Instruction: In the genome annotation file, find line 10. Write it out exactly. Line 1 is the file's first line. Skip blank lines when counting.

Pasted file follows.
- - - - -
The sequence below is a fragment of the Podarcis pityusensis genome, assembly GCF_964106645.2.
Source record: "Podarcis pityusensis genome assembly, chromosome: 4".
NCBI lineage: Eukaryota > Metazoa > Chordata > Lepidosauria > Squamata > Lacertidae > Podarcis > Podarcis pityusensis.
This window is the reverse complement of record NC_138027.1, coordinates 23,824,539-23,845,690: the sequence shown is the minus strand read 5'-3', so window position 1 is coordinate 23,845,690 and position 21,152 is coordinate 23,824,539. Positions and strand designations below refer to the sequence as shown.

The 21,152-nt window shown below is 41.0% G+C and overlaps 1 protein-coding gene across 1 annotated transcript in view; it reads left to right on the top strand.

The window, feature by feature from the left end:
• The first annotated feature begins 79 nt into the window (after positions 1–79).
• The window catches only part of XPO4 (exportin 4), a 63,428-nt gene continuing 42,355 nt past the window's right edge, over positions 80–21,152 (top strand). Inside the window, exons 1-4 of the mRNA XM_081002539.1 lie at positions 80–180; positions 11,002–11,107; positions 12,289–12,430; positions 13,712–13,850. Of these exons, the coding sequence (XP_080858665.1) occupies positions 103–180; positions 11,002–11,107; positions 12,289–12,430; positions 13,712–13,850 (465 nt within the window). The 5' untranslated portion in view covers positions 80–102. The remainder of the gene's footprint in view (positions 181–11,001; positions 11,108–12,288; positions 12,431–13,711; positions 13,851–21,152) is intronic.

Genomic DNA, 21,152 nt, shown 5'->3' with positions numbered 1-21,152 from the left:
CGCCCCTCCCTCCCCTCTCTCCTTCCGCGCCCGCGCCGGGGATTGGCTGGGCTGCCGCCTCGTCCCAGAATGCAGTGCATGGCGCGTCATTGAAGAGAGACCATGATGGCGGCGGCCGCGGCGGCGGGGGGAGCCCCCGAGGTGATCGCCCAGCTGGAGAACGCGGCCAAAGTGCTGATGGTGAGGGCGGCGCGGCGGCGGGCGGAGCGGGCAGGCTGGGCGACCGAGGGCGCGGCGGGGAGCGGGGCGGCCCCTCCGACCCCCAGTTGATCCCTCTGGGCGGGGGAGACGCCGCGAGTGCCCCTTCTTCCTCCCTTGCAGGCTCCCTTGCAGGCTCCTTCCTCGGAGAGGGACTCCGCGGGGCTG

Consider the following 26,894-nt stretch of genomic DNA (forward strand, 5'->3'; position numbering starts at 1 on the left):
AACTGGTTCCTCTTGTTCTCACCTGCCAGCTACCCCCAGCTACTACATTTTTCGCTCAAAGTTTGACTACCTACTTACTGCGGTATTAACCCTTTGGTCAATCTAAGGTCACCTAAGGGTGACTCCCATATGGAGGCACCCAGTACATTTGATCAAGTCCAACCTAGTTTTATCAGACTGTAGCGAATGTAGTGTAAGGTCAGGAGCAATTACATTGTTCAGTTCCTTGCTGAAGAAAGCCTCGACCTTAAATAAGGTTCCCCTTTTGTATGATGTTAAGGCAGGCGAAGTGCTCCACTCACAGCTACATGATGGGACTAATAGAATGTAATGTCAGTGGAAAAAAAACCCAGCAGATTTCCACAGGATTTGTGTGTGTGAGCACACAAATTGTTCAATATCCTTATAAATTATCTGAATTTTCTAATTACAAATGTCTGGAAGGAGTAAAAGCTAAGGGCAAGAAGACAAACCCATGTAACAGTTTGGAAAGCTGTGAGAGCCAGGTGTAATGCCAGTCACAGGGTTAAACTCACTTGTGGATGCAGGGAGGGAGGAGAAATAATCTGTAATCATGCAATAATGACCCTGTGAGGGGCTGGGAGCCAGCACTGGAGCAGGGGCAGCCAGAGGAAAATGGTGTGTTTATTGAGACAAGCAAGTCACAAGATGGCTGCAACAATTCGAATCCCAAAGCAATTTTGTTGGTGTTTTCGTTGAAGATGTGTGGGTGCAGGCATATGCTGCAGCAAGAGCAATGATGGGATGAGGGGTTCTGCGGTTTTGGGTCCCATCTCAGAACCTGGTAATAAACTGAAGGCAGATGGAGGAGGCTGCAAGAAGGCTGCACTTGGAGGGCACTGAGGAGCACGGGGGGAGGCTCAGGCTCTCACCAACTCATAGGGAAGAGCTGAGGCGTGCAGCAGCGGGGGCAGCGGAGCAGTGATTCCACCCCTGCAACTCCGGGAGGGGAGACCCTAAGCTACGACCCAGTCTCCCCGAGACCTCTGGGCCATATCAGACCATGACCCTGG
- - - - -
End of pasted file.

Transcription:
CGCCCCTCCCTCCCCTCTCTCCTTCCGCGCCCGCGCCGGGGATTGGCTGGGCTGCCGCCTCGTCCCAGAATGCAGTGCATGGCGCGTCATTGAAGAGAGACCATGATGGCGGCGGCCGCGGCGGCGGGGGGAGCCCCCGAGGTGATCGCCCAGCTGGAGAACGCGGCCAAAGTGCTGATGGTGAGGGCGGCGCGGCGGCGGGCGGAGCGGGCAGGCTGGGCGACCGAGGGCGCGGCGGGGAGCGGGGCGGCCCCTCCGACCCCCAGTTGATCCCTCTGGGCGGGGGAGACGCCGCGAGTGCCCCTTCTTCCTCCCTTGCAGGCTCCCTTGCAGGCTCCTTCCTCGGAGAGGGACTCCGCGGGGCTG